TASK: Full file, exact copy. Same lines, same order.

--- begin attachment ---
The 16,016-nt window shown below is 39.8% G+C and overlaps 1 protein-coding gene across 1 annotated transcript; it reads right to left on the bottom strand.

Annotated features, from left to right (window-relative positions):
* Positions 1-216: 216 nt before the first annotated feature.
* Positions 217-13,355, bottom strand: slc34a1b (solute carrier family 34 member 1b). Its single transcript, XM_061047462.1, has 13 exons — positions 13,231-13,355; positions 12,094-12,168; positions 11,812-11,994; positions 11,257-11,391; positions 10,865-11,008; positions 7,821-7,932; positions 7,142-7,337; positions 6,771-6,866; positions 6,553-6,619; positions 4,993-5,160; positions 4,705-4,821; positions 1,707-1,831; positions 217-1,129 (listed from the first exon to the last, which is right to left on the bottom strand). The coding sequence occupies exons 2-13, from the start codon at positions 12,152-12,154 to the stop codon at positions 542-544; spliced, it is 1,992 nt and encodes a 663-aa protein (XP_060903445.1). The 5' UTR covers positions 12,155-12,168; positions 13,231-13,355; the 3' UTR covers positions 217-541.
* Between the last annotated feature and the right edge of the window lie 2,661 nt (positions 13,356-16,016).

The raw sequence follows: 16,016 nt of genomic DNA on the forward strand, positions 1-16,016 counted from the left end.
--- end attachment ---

The 16,016-nt window shown below is 39.8% G+C and overlaps 1 protein-coding gene across 1 annotated transcript; it reads right to left on the bottom strand.

Annotated features, from left to right (window-relative positions):
* Positions 1-216: 216 nt before the first annotated feature.
* Positions 217-13,355, bottom strand: slc34a1b (solute carrier family 34 member 1b). Its single transcript, XM_061047462.1, has 13 exons — positions 13,231-13,355; positions 12,094-12,168; positions 11,812-11,994; positions 11,257-11,391; positions 10,865-11,008; positions 7,821-7,932; positions 7,142-7,337; positions 6,771-6,866; positions 6,553-6,619; positions 4,993-5,160; positions 4,705-4,821; positions 1,707-1,831; positions 217-1,129 (listed from the first exon to the last, which is right to left on the bottom strand). The coding sequence occupies exons 2-13, from the start codon at positions 12,152-12,154 to the stop codon at positions 542-544; spliced, it is 1,992 nt and encodes a 663-aa protein (XP_060903445.1). The 5' UTR covers positions 12,155-12,168; positions 13,231-13,355; the 3' UTR covers positions 217-541.
* Between the last annotated feature and the right edge of the window lie 2,661 nt (positions 13,356-16,016).

The raw sequence follows: 16,016 nt of genomic DNA on the forward strand, positions 1-16,016 counted from the left end.